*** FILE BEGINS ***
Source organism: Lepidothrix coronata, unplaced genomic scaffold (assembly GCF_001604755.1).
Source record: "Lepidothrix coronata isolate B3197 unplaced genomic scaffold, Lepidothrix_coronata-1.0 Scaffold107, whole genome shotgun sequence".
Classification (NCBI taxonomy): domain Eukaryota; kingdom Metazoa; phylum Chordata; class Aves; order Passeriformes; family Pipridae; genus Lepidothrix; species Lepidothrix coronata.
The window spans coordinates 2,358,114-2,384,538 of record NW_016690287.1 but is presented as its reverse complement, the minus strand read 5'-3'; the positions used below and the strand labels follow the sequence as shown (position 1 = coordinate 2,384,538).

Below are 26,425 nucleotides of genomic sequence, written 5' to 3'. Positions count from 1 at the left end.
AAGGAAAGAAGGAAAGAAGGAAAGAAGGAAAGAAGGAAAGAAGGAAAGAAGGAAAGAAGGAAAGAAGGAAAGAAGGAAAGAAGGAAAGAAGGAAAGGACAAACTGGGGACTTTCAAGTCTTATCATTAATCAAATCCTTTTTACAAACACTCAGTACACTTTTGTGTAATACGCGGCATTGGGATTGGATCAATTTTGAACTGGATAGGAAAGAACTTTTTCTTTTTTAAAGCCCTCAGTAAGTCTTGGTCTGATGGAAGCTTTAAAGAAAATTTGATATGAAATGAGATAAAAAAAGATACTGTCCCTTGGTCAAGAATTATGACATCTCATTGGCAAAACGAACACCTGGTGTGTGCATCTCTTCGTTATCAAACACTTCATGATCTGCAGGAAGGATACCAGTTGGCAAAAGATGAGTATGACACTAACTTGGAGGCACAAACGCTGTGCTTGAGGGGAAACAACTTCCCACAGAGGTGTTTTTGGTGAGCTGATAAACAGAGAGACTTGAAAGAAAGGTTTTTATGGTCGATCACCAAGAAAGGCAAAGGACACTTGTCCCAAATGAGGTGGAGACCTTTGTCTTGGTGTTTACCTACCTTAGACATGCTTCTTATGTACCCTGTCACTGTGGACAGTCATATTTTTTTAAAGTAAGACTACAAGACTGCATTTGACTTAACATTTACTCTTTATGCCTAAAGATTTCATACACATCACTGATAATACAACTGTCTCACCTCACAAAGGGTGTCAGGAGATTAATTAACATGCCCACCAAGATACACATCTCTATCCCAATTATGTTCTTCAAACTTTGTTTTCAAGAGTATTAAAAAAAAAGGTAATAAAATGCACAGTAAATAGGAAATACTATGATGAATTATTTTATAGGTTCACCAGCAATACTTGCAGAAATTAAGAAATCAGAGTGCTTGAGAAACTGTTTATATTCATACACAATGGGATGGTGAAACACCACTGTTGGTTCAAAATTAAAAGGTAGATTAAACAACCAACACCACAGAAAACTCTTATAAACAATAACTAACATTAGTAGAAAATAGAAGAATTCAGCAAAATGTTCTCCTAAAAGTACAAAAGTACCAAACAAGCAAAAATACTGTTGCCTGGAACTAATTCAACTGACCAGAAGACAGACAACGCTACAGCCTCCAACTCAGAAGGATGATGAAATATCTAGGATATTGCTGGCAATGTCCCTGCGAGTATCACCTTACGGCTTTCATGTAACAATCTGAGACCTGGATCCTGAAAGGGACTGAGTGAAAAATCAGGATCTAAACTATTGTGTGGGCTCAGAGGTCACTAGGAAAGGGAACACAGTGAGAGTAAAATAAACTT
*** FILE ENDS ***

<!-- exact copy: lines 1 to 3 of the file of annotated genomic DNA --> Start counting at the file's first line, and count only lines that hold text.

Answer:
Source organism: Lepidothrix coronata, unplaced genomic scaffold (assembly GCF_001604755.1).
Source record: "Lepidothrix coronata isolate B3197 unplaced genomic scaffold, Lepidothrix_coronata-1.0 Scaffold107, whole genome shotgun sequence".
Classification (NCBI taxonomy): domain Eukaryota; kingdom Metazoa; phylum Chordata; class Aves; order Passeriformes; family Pipridae; genus Lepidothrix; species Lepidothrix coronata.